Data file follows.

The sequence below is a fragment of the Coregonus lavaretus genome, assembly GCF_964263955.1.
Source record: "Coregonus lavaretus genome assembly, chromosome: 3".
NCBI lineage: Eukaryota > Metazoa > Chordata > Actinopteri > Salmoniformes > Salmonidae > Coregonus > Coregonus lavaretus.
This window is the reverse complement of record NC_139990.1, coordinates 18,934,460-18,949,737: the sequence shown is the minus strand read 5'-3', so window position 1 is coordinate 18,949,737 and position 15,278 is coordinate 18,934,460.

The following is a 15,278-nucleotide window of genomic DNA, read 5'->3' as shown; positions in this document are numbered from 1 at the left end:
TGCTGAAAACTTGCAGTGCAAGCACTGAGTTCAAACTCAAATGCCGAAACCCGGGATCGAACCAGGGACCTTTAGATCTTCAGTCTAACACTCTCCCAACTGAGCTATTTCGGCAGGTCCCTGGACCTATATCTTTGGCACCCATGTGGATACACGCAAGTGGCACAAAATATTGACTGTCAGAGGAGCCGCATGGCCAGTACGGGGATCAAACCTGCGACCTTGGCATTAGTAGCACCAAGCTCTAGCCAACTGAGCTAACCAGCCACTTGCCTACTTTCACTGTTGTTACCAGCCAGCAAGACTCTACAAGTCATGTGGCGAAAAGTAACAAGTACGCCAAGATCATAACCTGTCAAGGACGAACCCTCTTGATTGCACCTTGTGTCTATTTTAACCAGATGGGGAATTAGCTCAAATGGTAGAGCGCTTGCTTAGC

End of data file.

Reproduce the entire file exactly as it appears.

The sequence below is a fragment of the Coregonus lavaretus genome, assembly GCF_964263955.1.
Source record: "Coregonus lavaretus genome assembly, chromosome: 3".
NCBI lineage: Eukaryota > Metazoa > Chordata > Actinopteri > Salmoniformes > Salmonidae > Coregonus > Coregonus lavaretus.
This window is the reverse complement of record NC_139990.1, coordinates 18,934,460-18,949,737: the sequence shown is the minus strand read 5'-3', so window position 1 is coordinate 18,949,737 and position 15,278 is coordinate 18,934,460.

The following is a 15,278-nucleotide window of genomic DNA, read 5'->3' as shown; positions in this document are numbered from 1 at the left end:
TGCTGAAAACTTGCAGTGCAAGCACTGAGTTCAAACTCAAATGCCGAAACCCGGGATCGAACCAGGGACCTTTAGATCTTCAGTCTAACACTCTCCCAACTGAGCTATTTCGGCAGGTCCCTGGACCTATATCTTTGGCACCCATGTGGATACACGCAAGTGGCACAAAATATTGACTGTCAGAGGAGCCGCATGGCCAGTACGGGGATCAAACCTGCGACCTTGGCATTAGTAGCACCAAGCTCTAGCCAACTGAGCTAACCAGCCACTTGCCTACTTTCACTGTTGTTACCAGCCAGCAAGACTCTACAAGTCATGTGGCGAAAAGTAACAAGTACGCCAAGATCATAACCTGTCAAGGACGAACCCTCTTGATTGCACCTTGTGTCTATTTTAACCAGATGGGGAATTAGCTCAAATGGTAGAGCGCTTGCTTAGC